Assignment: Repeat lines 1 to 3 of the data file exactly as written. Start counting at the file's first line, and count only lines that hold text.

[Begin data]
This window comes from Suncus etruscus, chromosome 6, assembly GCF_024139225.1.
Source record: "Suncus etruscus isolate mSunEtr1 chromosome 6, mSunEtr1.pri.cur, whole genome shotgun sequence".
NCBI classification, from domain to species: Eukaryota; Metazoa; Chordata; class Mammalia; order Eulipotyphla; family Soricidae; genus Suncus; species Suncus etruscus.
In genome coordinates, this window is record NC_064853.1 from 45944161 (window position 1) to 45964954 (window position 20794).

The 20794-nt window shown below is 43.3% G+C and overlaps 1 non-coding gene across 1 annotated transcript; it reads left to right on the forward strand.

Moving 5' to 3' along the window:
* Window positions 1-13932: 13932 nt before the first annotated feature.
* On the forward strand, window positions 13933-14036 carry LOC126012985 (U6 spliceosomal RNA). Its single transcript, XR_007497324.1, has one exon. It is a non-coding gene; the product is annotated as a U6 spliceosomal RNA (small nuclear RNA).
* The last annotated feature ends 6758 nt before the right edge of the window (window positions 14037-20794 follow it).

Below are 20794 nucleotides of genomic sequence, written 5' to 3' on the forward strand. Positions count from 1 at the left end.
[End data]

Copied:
This window comes from Suncus etruscus, chromosome 6, assembly GCF_024139225.1.
Source record: "Suncus etruscus isolate mSunEtr1 chromosome 6, mSunEtr1.pri.cur, whole genome shotgun sequence".
NCBI classification, from domain to species: Eukaryota; Metazoa; Chordata; class Mammalia; order Eulipotyphla; family Soricidae; genus Suncus; species Suncus etruscus.